STAT pLAN RD
United States Department of Agriculture
Agricultural Research Administration
Bureau of Entomology and Plant Quarantine
FERTILIZER SPREADER MODIFIED TO APPLY
By W. C. Fest and A. R. Whitcraft
Division of Fruit Insect Investigations
During the investigation of DDT for the control of larvae of the
Japanese beetle (Popillia japonica Newm.) in turf and in nursery plots,
it was found that the commercial fertilizer spreaders available did not
spread 10-percent DDT dust uniformly. The dust tended to become com-
pact and to "bridge-over" in the hopper. Most of this difficulty was over-
come by installing an agitator in the hopper, above the rotor bar at the
bottom of the hopper. The modification described herein for a 3-foot
commercial spreader of the type shown in figures 1 and 2 may be applied
to other spreaders of similar construction or to larger spreaders.
The following materials are required to alter a 3-foot spreader:
Annular ball bearings 1/2-inch wide, 7/8-inch bore, and
1 7/8 inches outside diameter
Felt washers, 3 inches in diameter, 7/8-inch hole
Shaft collars, 7/8-inch bore
ft. 7/8-inch shafting
15-tooth sprockets, 5/8-inch pitch, 7/8-inch bore
in. 5/8-inch pitch sprocket chain
5/8-inch pitch sprocket chain half links
Flat metal washers, 7/8-inch hole, 3 inches in diameter
Bushings, 7/8-inch bore, 1 7/8 inches in diameter, 3/4 inch
Bushings, 7/8-inch bore, 1 7/8 inches in diameter, 2 inches
long (not shown in figure)
ft. 5/16-inch rod
The cost of these materials in Philadelphia, Pa., in 1948 was about
The 3-foot spreader was modified in the following manner: The pins
in the spatter bar were removed, and the wheels and the rotor bar were
taken off the spreader. The rotor bar, to which the wheel was welded,
was cut off about 2 5/8 inches from the outside of the hub of the wheel.
Two annular bearings (fig. 1, A) were placed in the center partition of
the hopper and one in each end of the hopper. Felt washers (fig. 1, B)
and metal washers (fig. 1, H) were installed to keep dust from getting
into these bearings and to keep them lubricated. A bushing (J) 2 inches
long was placed in the hub of the wheel and secured by a 1/4-inch pin,
which went completely through the bushing and the 7/8-inch shaft (fig. 2,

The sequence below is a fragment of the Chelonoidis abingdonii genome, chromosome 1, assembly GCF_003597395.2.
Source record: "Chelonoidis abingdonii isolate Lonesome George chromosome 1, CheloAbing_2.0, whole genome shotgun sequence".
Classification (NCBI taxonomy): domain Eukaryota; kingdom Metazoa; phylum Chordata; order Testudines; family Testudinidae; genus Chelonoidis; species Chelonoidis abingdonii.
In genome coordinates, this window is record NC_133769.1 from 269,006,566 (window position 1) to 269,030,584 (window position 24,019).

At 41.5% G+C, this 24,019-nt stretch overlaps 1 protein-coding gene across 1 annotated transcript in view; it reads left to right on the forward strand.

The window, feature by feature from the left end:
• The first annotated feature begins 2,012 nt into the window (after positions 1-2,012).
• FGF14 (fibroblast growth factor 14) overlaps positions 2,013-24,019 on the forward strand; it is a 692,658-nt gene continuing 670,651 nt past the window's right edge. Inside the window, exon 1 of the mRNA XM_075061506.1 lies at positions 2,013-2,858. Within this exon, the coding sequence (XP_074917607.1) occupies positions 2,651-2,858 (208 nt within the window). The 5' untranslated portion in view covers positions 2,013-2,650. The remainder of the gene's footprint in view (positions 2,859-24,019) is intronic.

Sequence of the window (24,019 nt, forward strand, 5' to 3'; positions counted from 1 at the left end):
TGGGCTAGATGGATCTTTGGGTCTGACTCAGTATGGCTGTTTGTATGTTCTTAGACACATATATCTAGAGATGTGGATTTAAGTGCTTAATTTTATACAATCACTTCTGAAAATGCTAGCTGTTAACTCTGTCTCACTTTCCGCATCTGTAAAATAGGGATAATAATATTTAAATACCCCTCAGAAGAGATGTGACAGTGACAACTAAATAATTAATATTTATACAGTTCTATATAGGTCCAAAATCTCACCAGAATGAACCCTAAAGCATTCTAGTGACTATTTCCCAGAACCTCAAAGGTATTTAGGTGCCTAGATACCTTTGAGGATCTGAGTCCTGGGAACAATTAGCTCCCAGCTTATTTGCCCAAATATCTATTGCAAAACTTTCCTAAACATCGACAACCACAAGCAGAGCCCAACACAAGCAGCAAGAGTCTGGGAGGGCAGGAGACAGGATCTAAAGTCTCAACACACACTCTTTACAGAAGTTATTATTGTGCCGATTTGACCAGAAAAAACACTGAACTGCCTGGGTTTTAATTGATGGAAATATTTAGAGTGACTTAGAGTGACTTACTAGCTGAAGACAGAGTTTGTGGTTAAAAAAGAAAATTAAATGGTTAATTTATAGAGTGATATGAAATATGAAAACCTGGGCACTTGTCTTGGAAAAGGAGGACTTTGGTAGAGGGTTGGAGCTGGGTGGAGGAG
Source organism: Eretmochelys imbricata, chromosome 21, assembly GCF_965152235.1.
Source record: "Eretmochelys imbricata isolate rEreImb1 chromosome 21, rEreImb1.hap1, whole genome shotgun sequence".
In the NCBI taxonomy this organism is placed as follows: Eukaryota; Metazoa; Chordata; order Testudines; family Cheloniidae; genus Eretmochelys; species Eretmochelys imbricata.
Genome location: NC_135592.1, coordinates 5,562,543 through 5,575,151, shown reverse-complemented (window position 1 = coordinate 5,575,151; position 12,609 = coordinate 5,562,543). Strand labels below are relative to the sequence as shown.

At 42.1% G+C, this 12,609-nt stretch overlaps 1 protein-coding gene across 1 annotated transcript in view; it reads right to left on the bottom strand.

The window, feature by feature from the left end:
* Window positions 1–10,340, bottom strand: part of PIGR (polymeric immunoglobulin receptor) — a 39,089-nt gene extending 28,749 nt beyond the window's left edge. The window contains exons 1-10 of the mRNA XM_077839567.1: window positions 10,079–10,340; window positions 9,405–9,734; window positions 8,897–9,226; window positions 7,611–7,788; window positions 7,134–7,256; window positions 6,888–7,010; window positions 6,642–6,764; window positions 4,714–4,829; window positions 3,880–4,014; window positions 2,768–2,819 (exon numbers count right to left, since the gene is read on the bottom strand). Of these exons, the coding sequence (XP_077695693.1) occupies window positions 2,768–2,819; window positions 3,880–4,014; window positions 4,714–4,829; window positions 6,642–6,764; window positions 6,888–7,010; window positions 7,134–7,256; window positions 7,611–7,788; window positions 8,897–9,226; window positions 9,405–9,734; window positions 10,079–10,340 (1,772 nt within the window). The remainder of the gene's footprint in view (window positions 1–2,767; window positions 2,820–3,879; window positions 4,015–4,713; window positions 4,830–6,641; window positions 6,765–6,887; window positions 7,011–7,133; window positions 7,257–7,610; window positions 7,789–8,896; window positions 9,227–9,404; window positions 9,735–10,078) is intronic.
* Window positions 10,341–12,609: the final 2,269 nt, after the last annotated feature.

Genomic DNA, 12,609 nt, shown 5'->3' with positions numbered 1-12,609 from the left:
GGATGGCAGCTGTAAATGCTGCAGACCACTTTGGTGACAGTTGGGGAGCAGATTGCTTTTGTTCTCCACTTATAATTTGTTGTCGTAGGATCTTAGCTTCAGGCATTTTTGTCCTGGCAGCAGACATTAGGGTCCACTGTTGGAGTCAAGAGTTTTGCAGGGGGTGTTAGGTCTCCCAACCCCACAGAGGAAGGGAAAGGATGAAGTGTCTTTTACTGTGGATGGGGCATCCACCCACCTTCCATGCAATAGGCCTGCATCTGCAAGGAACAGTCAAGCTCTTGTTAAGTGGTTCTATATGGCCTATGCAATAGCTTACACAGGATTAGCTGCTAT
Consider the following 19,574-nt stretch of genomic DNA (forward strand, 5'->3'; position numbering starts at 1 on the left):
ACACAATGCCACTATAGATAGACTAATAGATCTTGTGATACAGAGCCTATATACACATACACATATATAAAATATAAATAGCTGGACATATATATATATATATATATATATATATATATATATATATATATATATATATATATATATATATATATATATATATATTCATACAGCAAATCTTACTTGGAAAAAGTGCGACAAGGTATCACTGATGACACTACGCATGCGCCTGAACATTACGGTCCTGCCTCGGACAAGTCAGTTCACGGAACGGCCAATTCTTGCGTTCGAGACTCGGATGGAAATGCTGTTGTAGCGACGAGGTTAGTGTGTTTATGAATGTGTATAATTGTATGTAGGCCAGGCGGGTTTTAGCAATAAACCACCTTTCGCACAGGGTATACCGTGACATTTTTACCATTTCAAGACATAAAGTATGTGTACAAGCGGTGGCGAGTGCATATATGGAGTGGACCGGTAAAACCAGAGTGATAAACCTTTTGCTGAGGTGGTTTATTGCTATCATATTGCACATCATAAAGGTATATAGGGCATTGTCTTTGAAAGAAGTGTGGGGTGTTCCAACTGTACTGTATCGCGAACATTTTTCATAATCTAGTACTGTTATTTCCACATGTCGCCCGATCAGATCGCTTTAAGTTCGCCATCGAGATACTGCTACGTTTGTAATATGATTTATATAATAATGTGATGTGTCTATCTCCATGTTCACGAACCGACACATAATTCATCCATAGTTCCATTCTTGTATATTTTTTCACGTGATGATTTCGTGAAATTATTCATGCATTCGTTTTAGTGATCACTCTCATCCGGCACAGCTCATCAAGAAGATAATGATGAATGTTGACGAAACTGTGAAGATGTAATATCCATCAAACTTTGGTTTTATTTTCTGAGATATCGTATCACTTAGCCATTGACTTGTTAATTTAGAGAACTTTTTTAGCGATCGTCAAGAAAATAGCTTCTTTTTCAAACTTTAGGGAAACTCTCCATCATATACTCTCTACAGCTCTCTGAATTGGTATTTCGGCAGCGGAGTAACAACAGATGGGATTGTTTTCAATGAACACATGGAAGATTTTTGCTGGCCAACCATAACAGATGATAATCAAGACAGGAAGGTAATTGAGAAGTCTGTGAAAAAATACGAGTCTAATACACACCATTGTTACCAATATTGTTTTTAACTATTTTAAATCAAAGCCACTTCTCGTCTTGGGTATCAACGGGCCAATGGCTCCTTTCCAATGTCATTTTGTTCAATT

D). The 7/8-inch shaft replaced the rotor bar and extended from the out-
side of the hub of each wheel to the center of the partition in the hopper.
On one side of the spreader a sprocket (fig. 2, E) was secured to the
shaft by a pin, which passed through the hub of the sprocket and the shaft.
The other sprocket was mounted on the end of the agitator shaft. On the
agitator shaft in each compartment of the hopper, two 5/16-inch rods
(fig. 1, K) were fastened by drilling holes and securing the rods in place
by nuts (fig. 1, L) on each side of the shaft. To install the agitator shaft,
a hole 7/8 inch in diameter was drilled in each end and in the center
partition of the hopper so that the distance from the center of the agitator
shaft to the center of the drive shaft was 4 inches.
The agitator axle and the rotor axles were held in position by 7/8-inch
shaft collars (fig. 1, C).
Three bushings (fig. 1, I) 3/4 inch long were mounted on each rotor
axle at each ring on the spatter bar. The outside diameter of these
bushings was the same as the inside diameter of the rings of the spatter
bar. The bushings for the spatter bar were secured to the axle and
spatter bar by drilling 1/4-inch holes through the spatter-bar rings,
bushings, and axle. The bushings for the wheels and spatter bar were
made from 1 15/16-inch steel shafting.
For spreaders larger than 3 feet in width it is advisable to use a
two-piece agitator shaft, driven from both wheels.
I, A-B-H C C A-B-H
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Figure 1. Interior of hopper of spreader.
Figure 2. Side view of spreader.
UNIVERSITY OF FLORIDA
3 1262 09242 9066II II
'I 3 1262 09242 9066